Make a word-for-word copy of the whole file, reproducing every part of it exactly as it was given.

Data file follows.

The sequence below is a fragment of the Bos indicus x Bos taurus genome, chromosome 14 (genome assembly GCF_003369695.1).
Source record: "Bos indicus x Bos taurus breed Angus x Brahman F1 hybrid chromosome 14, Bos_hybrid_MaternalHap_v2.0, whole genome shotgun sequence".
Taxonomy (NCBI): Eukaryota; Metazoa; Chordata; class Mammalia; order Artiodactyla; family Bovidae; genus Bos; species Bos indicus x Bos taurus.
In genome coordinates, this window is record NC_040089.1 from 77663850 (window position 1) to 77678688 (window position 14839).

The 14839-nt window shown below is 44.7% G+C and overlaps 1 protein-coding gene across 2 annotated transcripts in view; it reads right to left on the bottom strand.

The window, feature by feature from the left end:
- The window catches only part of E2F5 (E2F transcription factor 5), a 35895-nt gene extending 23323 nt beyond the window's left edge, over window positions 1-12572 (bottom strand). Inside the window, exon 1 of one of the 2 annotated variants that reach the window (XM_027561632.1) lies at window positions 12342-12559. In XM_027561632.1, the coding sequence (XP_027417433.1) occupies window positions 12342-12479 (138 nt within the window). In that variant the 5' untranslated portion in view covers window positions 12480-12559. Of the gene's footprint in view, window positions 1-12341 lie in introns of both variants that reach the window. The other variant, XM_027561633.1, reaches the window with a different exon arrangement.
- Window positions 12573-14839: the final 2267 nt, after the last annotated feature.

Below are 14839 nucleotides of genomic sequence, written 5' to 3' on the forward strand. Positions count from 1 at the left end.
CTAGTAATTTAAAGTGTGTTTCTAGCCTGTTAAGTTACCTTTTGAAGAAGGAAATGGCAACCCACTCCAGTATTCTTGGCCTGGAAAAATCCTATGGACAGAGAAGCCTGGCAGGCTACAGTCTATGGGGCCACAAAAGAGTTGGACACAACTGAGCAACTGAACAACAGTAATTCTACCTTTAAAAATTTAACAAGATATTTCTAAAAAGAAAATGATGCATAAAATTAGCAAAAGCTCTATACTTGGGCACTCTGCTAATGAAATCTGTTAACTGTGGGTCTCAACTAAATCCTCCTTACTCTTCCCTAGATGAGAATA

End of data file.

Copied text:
The sequence below is a fragment of the Bos indicus x Bos taurus genome, chromosome 14 (genome assembly GCF_003369695.1).
Source record: "Bos indicus x Bos taurus breed Angus x Brahman F1 hybrid chromosome 14, Bos_hybrid_MaternalHap_v2.0, whole genome shotgun sequence".
Taxonomy (NCBI): Eukaryota; Metazoa; Chordata; class Mammalia; order Artiodactyla; family Bovidae; genus Bos; species Bos indicus x Bos taurus.
In genome coordinates, this window is record NC_040089.1 from 77663850 (window position 1) to 77678688 (window position 14839).

The 14839-nt window shown below is 44.7% G+C and overlaps 1 protein-coding gene across 2 annotated transcripts in view; it reads right to left on the bottom strand.

The window, feature by feature from the left end:
- The window catches only part of E2F5 (E2F transcription factor 5), a 35895-nt gene extending 23323 nt beyond the window's left edge, over window positions 1-12572 (bottom strand). Inside the window, exon 1 of one of the 2 annotated variants that reach the window (XM_027561632.1) lies at window positions 12342-12559. In XM_027561632.1, the coding sequence (XP_027417433.1) occupies window positions 12342-12479 (138 nt within the window). In that variant the 5' untranslated portion in view covers window positions 12480-12559. Of the gene's footprint in view, window positions 1-12341 lie in introns of both variants that reach the window. The other variant, XM_027561633.1, reaches the window with a different exon arrangement.
- Window positions 12573-14839: the final 2267 nt, after the last annotated feature.

Below are 14839 nucleotides of genomic sequence, written 5' to 3' on the forward strand. Positions count from 1 at the left end.
CTAGTAATTTAAAGTGTGTTTCTAGCCTGTTAAGTTACCTTTTGAAGAAGGAAATGGCAACCCACTCCAGTATTCTTGGCCTGGAAAAATCCTATGGACAGAGAAGCCTGGCAGGCTACAGTCTATGGGGCCACAAAAGAGTTGGACACAACTGAGCAACTGAACAACAGTAATTCTACCTTTAAAAATTTAACAAGATATTTCTAAAAAGAAAATGATGCATAAAATTAGCAAAAGCTCTATACTTGGGCACTCTGCTAATGAAATCTGTTAACTGTGGGTCTCAACTAAATCCTCCTTACTCTTCCCTAGATGAGAATA